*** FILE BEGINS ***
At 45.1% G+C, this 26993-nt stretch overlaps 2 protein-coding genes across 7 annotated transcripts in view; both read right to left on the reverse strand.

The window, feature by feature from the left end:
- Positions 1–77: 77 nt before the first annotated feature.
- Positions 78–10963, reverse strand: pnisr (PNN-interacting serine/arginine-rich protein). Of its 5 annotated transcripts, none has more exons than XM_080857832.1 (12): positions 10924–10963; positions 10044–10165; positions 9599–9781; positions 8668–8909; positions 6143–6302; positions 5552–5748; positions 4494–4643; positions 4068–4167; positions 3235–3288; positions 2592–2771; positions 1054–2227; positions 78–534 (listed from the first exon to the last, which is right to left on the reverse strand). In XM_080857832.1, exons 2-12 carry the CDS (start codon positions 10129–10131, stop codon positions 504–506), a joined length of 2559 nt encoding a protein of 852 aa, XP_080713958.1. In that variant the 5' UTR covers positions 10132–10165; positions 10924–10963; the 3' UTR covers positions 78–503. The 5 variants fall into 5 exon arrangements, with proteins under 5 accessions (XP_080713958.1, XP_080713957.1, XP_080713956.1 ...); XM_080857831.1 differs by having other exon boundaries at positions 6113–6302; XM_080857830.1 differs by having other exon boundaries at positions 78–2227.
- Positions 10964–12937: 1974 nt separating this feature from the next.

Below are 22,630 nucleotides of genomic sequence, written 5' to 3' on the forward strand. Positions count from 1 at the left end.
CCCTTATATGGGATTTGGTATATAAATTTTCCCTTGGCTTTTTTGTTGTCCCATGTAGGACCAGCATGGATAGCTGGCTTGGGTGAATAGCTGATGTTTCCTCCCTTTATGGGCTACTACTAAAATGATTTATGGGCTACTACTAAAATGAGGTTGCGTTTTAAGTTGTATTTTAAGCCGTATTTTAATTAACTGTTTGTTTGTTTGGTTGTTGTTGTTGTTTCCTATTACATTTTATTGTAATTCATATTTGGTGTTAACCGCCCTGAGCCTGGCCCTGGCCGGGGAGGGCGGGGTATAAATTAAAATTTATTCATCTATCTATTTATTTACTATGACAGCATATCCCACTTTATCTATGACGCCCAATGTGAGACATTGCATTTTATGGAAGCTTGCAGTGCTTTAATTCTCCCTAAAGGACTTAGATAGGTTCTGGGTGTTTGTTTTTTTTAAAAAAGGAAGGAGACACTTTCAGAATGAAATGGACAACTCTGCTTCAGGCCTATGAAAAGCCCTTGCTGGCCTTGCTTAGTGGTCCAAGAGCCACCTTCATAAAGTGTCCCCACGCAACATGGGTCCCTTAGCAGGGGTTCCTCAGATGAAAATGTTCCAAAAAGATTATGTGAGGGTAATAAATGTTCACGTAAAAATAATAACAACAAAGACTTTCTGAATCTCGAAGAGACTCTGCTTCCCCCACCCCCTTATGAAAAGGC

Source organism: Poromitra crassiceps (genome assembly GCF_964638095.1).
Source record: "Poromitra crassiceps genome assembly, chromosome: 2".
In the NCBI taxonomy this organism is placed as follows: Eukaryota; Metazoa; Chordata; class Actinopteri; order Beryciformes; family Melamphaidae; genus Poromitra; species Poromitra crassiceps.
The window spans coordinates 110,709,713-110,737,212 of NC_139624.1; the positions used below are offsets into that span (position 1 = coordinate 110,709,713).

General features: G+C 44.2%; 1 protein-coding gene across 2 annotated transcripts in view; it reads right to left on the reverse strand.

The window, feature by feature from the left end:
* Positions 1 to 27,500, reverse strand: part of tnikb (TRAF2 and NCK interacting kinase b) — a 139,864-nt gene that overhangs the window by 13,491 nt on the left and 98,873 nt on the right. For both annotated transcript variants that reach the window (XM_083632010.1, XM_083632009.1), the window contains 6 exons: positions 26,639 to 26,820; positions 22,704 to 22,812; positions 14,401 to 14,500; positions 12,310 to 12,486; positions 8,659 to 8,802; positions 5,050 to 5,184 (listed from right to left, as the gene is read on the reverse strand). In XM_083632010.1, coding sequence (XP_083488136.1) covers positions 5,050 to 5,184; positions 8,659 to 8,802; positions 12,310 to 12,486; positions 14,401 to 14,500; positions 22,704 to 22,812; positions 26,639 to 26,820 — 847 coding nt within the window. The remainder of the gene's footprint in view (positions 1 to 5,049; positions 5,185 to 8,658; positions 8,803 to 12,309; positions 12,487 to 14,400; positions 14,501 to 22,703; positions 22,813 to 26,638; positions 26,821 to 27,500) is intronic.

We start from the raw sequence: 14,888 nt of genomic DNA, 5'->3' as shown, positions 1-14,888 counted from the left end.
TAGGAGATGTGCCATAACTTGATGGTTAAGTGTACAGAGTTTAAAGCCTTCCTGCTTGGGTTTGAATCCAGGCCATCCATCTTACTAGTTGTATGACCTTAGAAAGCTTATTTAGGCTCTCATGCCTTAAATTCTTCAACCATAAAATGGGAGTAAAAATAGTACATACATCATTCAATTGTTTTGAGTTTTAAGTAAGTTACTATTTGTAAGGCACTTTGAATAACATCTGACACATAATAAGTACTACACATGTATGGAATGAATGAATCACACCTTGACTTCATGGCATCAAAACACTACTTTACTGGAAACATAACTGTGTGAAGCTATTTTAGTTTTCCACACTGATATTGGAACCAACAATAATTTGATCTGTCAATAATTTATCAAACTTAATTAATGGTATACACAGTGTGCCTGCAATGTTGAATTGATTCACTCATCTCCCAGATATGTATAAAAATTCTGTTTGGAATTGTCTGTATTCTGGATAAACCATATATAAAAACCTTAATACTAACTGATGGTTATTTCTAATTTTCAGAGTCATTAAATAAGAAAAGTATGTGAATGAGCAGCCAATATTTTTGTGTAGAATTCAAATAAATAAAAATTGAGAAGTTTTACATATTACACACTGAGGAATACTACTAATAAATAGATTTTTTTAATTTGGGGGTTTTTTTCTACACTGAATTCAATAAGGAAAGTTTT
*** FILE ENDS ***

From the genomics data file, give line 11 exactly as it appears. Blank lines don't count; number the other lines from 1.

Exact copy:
The window spans coordinates 110,709,713-110,737,212 of NC_139624.1; the positions used below are offsets into that span (position 1 = coordinate 110,709,713).